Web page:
(CNN) — In parts of rural China, private health can be a very public affair.
Crammed into shop front clinics on the main streets of many provincial towns, patients can be seen paying for routine treatment — regular injections, intravenous drips or a consultation — just by walking in off the street.
The conditions are rudimentary — often no more than rows of vinyl benches replete with drip stands. However, catching the spillover from China’s overstrained public health system has become big business for pharmaceutical companies and healthcare corporations.
While China is supposed to have comprehensive state-funded health cover, the stark reality is that many Chinese need medical insurance to make up the shortfall in the system.
For many Chinese people, private savings for medical insurance is one of the reasons the country has one of the highest rates of personal savings in the world.
For most, however, medical insurance is a contentious outlay.
“I don’t think it really works for most ordinary Chinese people,” 24-year-old Guangzhou-based student Xi Chen said. “Last November, our father’s hospital bill came to 6000RMB ($976) but we had to top it up the insurance 2300RMB of our own.
“The doctor told us we should have been thankful for our medical insurance or we would have had to pay more … The truth is that government officers and hospitals benefit rather than ordinary people.”
There’s an app for that
It’s in this space that medical assistance app Chunyu Yisheng hopes to carve out a niche.
The app — which this month raised $50 million in funding, the biggest single funding round into a Chinese healthcare startup to date — connects users with physicians remotely to discuss and diagnose their ailments. The site already commands 30 million users who can connect with 40,000 doctors.
It has set an ambitious target of gaining 100 million users by the end of 2015.
“We started in 2011, wanting to do something in the joint field of mobile internet and medicine,” Chunyu chief technology officer Zeng Boyi said. “We wanted to something of practical use that could actually help people.
“In China, it’s very difficult for people to get an appointment with a doctor, so the idea of a medical app was quite a natural one,” he said.
Zeng said the startup is aimed at resolving minor ailments that often clog up hospital waiting rooms and aims to help people who may be at risk of misdiagnosing by reading up about their complaint on the internet.
“Some problems, mainly mild problems, are better solved online than others,” Zeng says. “People get safe, personalized, and professional advice from doctors on Chunyu — we do not see Chunyu as a replacement for hospital.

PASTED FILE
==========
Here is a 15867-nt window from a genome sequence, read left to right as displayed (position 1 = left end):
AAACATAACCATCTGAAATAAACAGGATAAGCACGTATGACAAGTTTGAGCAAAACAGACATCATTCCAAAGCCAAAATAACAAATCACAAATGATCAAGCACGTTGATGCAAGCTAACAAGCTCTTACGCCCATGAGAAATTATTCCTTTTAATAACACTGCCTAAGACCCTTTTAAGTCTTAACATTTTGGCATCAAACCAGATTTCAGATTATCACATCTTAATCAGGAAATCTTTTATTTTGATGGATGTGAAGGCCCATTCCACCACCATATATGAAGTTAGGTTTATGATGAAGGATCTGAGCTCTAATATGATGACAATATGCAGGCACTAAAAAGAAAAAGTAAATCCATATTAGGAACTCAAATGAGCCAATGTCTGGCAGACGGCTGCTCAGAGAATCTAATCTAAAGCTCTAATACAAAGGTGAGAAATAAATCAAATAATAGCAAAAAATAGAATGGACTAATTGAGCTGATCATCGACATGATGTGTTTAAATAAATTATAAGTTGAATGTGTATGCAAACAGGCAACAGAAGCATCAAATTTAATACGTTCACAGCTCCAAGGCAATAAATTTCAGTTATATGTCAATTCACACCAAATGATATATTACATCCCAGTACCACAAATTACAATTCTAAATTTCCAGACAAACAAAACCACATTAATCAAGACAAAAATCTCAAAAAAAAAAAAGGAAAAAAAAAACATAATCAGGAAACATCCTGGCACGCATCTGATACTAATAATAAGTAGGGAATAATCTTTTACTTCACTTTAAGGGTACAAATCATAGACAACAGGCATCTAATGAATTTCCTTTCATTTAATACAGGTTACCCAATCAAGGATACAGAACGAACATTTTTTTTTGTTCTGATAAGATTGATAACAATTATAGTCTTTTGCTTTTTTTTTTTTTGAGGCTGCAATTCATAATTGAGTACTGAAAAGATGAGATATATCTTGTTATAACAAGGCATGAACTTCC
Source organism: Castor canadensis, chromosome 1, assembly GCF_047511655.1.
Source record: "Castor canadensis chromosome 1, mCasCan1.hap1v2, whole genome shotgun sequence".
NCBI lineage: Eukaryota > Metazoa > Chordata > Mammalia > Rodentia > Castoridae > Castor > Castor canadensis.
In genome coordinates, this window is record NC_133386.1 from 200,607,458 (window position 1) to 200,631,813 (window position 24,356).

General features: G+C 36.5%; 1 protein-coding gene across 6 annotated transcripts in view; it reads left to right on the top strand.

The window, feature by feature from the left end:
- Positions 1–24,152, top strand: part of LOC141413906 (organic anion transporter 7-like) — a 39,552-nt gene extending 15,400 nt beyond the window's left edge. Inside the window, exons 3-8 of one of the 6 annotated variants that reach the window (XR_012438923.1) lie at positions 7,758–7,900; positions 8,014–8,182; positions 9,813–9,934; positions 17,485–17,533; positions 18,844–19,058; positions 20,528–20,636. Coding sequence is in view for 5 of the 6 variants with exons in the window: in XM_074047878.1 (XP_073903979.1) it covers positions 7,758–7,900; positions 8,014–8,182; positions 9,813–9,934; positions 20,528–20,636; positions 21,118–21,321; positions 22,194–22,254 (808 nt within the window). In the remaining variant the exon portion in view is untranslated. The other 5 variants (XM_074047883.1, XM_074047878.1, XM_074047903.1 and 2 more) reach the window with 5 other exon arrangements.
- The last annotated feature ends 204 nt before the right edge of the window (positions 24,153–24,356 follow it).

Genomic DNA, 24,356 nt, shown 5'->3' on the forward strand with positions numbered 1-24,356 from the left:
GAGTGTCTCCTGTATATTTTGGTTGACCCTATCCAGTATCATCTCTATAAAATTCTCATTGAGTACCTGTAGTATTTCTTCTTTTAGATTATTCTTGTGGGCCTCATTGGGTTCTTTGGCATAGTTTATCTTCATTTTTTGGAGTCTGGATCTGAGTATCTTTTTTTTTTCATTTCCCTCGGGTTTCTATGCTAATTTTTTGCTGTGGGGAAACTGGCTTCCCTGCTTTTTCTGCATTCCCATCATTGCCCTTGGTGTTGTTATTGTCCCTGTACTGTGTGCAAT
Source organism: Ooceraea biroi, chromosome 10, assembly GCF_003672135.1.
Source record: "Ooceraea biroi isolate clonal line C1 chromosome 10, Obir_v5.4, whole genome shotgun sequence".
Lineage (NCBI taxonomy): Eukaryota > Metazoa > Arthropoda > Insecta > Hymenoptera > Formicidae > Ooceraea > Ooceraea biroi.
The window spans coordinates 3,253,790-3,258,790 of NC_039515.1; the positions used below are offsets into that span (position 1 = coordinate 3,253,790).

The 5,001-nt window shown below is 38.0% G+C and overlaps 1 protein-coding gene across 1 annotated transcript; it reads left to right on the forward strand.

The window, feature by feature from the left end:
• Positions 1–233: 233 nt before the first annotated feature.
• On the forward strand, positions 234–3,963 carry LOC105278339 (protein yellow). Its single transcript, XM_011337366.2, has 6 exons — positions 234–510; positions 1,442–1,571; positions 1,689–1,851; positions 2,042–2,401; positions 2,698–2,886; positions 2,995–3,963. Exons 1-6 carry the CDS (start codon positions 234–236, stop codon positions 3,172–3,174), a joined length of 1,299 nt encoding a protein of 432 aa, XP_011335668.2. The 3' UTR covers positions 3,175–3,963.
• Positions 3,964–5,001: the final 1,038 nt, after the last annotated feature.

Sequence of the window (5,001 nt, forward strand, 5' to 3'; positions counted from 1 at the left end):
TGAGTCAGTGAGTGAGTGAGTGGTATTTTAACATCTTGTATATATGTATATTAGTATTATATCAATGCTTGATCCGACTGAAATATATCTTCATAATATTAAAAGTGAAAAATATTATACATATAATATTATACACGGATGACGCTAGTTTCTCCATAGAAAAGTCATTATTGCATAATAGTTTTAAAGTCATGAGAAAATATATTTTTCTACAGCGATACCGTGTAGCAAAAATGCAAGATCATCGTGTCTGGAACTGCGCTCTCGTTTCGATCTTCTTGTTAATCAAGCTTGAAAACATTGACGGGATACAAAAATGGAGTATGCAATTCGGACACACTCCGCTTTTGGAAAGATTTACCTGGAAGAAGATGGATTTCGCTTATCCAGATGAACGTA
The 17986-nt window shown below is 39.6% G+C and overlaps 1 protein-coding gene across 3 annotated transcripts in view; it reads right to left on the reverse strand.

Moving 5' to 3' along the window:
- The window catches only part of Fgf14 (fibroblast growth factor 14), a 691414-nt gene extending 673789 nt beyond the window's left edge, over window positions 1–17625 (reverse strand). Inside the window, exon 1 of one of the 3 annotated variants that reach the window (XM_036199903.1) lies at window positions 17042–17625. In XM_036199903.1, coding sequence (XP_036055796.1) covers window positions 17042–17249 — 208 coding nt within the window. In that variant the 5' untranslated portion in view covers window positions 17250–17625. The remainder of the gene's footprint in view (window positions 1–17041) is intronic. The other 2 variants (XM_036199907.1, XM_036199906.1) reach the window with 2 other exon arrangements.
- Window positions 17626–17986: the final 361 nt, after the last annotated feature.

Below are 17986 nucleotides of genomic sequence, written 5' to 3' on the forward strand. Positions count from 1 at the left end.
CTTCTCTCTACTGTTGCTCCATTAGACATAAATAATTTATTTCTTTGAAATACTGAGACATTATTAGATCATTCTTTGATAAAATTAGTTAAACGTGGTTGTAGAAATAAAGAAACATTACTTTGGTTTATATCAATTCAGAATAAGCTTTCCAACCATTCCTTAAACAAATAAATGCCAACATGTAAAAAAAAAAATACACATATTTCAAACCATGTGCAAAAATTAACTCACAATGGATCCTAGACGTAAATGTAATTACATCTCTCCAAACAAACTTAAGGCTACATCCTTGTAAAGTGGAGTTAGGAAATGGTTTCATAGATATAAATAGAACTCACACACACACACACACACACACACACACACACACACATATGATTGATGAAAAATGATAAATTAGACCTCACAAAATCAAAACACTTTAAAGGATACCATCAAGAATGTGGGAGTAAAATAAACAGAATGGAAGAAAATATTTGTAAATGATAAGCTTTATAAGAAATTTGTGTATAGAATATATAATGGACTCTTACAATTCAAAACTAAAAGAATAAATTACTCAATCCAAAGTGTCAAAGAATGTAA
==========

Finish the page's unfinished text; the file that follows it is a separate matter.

“Besides a professional diagnosis, people often want to communicate — they need to decrease their anxiety, know a bit more about their bodies and decide on the next move even before going to hospital.
“These sorts of problems are not easily solved in the hospital, but they are important to users. By reducing the cost of seeing a doctor, we activate a huge suppressed market.”
He says the service acts as an adjunct to normal medical attention.
“We cannot diagnose serious diseases and doctors are careful in the advice they give. If users have serious symptoms — if they’re very sick — their best choice is to go to a hospital.
“If a doctor is asked about serious symptoms, then the kind of advice we could give is the most suitable hospital to go to, the type of lab tests needed, and any other helpful advice.”
The startup is currently on a drive to recruit more doctors who not only earn money in their spare time but also gain a profile and a platform from the service.
Of particular interest, says Zeng, are the data that will be generated by the online service.
“There’s a lot of doctor/user communications that is logged on Chunyu every day. Those data are of particular importance because they are generated by real doctors whose only focus is solving the problem at hand — they are not selling medication or promoting hospitals.”
Chunyu’s model is based on making the service free for both doctors and users, with its revenues raised through advertising from insurance companies, pharmaceutical companies and private hospitals.
“It’s hard to estimate how much revenue would be generated by this service. By way of comparison, Baidu (one of China’s largest online portals) makes one third of its revenues from the healthcare industry.
“We think it’s a huge market.”
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